Building Educated Leaders for Life, or BELL, operates in 11 cities. The average American student loses one month of math and reading skills per summer, according to a 2011 study by the RAND Corporation and for low-income the study finds skills are set back two months.
Participating students can get up to 8 hours assistance, 5 days a week for up to six weeks. Students also participate in music, art and science activities and receive breakfast and lunch.
The program was born in the 1990’s out of a discovery by black and Latino Harvard law students volunteering to mentor teenagers at public schools. They learned their students could read at only a second-grade level. As a result several volunteers led by Earl Martin Phalen and Andrew L. Carter, created BELL in 1992. The program has a waiting list of 3,000 students.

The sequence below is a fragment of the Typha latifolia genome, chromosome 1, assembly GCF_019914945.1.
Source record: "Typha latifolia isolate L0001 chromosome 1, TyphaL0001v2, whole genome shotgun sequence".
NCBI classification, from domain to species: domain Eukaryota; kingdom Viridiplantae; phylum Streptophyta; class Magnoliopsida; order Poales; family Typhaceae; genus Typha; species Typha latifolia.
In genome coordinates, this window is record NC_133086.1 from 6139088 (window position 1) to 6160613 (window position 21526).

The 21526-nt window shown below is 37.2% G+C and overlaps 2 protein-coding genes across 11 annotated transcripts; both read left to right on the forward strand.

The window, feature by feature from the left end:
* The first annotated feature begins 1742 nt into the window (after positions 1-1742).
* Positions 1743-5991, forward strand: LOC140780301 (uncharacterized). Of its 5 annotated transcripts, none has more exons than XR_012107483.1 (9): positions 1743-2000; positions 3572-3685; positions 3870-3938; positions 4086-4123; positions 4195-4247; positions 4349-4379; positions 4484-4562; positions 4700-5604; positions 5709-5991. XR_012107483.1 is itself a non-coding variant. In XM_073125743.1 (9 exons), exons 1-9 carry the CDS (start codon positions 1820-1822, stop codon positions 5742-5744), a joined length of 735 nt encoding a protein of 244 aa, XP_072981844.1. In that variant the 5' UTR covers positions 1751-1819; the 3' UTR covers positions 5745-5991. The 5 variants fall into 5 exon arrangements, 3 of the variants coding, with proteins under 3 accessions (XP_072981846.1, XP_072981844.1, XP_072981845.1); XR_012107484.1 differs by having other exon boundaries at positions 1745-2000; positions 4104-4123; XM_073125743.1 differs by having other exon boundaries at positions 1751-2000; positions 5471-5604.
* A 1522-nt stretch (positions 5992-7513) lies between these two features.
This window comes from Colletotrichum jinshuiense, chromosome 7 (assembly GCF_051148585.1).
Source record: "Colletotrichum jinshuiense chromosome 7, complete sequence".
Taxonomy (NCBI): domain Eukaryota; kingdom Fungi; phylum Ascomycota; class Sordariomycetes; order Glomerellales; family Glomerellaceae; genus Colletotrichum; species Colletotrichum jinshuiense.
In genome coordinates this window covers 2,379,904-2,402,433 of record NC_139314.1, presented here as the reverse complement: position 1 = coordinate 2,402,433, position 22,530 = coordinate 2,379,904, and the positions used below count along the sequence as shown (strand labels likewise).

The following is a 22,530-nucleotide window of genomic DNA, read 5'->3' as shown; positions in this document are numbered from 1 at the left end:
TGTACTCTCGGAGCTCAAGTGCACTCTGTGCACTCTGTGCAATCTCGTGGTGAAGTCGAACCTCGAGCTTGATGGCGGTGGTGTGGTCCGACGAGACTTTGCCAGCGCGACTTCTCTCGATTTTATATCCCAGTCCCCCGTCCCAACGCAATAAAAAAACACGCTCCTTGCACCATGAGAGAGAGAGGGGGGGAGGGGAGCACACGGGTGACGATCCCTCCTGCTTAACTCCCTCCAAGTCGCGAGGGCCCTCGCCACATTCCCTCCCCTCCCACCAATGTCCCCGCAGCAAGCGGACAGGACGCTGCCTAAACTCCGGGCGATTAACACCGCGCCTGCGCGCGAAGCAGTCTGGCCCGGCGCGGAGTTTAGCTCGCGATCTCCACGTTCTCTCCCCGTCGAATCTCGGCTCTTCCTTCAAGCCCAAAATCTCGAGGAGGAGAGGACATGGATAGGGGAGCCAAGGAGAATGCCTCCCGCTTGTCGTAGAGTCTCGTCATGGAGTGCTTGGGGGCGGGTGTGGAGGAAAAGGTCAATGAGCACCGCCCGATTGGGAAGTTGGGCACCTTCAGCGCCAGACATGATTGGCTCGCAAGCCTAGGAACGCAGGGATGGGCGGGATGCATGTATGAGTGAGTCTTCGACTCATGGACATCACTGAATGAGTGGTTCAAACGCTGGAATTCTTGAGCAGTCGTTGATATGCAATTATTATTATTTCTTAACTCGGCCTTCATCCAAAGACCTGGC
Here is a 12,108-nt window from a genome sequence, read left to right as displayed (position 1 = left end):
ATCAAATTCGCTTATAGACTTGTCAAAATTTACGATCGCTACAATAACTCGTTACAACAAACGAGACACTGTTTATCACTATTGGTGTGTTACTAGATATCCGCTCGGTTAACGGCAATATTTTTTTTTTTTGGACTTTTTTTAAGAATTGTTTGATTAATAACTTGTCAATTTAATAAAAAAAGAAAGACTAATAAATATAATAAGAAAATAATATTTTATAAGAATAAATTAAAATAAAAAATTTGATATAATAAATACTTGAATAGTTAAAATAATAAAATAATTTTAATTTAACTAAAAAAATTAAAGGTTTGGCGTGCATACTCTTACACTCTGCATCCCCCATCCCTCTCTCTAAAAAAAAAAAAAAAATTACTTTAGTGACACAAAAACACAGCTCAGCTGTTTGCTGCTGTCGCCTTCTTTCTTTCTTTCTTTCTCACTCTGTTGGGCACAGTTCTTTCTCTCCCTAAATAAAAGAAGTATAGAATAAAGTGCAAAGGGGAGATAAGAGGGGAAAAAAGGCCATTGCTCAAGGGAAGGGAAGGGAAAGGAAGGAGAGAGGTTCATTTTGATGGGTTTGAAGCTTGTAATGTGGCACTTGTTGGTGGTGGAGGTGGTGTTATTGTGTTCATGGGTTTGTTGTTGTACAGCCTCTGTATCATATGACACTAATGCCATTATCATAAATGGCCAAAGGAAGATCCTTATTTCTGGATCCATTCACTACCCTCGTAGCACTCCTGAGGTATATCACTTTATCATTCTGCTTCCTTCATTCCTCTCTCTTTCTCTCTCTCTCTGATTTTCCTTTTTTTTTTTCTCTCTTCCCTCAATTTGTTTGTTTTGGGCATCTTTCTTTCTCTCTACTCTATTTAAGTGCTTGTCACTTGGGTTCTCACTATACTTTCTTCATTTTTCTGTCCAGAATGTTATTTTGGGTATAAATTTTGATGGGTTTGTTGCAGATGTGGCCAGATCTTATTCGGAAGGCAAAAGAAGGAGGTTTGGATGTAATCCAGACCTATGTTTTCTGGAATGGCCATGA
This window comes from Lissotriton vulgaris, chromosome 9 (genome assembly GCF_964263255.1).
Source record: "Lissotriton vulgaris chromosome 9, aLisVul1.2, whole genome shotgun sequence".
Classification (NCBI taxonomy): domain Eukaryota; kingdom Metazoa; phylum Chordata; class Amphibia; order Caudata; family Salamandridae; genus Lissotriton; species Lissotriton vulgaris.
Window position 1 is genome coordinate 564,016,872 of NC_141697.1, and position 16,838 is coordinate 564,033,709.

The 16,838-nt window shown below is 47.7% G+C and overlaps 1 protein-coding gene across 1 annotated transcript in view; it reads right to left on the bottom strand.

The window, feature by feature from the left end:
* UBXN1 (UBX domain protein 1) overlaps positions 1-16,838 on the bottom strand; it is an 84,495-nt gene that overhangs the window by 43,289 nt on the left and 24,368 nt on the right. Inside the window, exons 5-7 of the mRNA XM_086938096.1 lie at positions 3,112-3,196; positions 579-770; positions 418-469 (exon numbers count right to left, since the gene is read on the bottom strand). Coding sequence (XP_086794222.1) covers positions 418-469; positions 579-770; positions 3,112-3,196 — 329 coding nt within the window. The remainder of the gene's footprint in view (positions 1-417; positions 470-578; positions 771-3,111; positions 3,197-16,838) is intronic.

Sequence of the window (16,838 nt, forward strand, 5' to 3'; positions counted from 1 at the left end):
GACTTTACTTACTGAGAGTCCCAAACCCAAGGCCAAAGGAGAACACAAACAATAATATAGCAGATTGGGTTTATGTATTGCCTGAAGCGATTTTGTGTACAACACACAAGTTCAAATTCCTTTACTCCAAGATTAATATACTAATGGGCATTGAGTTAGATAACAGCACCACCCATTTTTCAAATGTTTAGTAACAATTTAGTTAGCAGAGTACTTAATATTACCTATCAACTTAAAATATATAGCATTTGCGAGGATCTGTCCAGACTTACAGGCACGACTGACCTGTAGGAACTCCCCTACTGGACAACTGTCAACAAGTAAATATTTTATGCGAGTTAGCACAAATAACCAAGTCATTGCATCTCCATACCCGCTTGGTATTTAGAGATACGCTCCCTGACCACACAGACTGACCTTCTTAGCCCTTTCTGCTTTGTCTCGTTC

They are opening a new location in Dayton, Ohio and expanding as quickly as they can. They also plan a pre-kindergarten program. According to Tiffany Cooper Gueye, leader of BELL, in Boston, “They come back as graduates of high school and as college students and serve as tutors for the next generation of BELL scholars.”
For program evaluation reports, to volunteer, donate or sponsor a scholarship visit http://www.experiencebell.org